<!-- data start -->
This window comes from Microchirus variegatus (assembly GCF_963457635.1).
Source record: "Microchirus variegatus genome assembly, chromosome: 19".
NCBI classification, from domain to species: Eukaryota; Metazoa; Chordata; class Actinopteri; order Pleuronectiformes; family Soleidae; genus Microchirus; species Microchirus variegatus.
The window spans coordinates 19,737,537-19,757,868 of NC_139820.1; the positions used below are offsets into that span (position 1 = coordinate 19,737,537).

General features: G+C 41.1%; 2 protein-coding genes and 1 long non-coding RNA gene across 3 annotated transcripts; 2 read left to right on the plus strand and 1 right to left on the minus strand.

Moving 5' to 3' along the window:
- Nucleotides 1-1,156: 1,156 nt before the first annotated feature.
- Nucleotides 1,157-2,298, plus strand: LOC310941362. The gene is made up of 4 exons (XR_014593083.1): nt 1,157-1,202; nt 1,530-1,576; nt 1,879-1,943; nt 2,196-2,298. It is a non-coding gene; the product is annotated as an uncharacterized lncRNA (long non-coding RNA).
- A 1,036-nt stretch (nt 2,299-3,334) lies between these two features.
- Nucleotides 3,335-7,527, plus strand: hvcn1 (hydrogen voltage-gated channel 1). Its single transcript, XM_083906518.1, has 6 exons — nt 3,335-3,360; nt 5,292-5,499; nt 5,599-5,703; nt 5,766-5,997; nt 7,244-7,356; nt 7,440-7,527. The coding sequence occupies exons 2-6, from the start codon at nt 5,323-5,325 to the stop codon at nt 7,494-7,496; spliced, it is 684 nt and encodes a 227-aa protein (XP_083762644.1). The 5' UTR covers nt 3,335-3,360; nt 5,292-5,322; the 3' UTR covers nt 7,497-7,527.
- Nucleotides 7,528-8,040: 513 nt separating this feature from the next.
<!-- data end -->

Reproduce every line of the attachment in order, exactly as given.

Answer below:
This window comes from Microchirus variegatus (assembly GCF_963457635.1).
Source record: "Microchirus variegatus genome assembly, chromosome: 19".
NCBI classification, from domain to species: Eukaryota; Metazoa; Chordata; class Actinopteri; order Pleuronectiformes; family Soleidae; genus Microchirus; species Microchirus variegatus.
The window spans coordinates 19,737,537-19,757,868 of NC_139820.1; the positions used below are offsets into that span (position 1 = coordinate 19,737,537).

General features: G+C 41.1%; 2 protein-coding genes and 1 long non-coding RNA gene across 3 annotated transcripts; 2 read left to right on the plus strand and 1 right to left on the minus strand.

Moving 5' to 3' along the window:
- Nucleotides 1-1,156: 1,156 nt before the first annotated feature.
- Nucleotides 1,157-2,298, plus strand: LOC310941362. The gene is made up of 4 exons (XR_014593083.1): nt 1,157-1,202; nt 1,530-1,576; nt 1,879-1,943; nt 2,196-2,298. It is a non-coding gene; the product is annotated as an uncharacterized lncRNA (long non-coding RNA).
- A 1,036-nt stretch (nt 2,299-3,334) lies between these two features.
- Nucleotides 3,335-7,527, plus strand: hvcn1 (hydrogen voltage-gated channel 1). Its single transcript, XM_083906518.1, has 6 exons — nt 3,335-3,360; nt 5,292-5,499; nt 5,599-5,703; nt 5,766-5,997; nt 7,244-7,356; nt 7,440-7,527. The coding sequence occupies exons 2-6, from the start codon at nt 5,323-5,325 to the stop codon at nt 7,494-7,496; spliced, it is 684 nt and encodes a 227-aa protein (XP_083762644.1). The 5' UTR covers nt 3,335-3,360; nt 5,292-5,322; the 3' UTR covers nt 7,497-7,527.
- Nucleotides 7,528-8,040: 513 nt separating this feature from the next.